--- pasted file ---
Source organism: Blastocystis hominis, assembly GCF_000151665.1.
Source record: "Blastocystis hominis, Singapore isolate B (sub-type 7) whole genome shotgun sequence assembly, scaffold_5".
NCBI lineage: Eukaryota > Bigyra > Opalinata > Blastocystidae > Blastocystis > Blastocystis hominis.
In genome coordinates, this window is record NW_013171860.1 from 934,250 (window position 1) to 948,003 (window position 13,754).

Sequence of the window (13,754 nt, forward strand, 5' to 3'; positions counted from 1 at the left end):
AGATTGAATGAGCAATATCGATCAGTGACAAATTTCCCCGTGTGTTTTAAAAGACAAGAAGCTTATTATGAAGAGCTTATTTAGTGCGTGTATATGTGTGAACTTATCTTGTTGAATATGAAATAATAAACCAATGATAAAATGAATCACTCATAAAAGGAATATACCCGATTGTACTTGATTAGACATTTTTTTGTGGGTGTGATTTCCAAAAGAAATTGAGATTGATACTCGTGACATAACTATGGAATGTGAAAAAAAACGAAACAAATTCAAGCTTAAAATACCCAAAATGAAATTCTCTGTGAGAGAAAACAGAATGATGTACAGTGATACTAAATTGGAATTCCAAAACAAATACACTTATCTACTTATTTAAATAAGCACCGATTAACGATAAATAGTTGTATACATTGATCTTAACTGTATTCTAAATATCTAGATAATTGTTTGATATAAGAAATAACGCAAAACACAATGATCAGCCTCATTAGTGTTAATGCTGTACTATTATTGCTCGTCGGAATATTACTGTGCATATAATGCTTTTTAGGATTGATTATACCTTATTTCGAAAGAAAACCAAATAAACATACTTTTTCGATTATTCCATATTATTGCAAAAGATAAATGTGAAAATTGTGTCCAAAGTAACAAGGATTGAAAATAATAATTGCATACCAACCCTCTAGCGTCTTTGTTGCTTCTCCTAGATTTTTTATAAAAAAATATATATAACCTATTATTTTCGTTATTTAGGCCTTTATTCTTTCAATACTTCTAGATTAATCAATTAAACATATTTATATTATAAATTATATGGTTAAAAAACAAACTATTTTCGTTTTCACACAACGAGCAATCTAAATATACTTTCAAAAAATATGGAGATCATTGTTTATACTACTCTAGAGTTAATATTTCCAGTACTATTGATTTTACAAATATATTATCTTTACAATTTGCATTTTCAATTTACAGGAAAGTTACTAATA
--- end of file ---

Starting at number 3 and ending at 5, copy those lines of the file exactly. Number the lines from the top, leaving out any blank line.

NCBI lineage: Eukaryota > Bigyra > Opalinata > Blastocystidae > Blastocystis > Blastocystis hominis.
In genome coordinates, this window is record NW_013171860.1 from 934,250 (window position 1) to 948,003 (window position 13,754).

Sequence of the window (13,754 nt, forward strand, 5' to 3'; positions counted from 1 at the left end):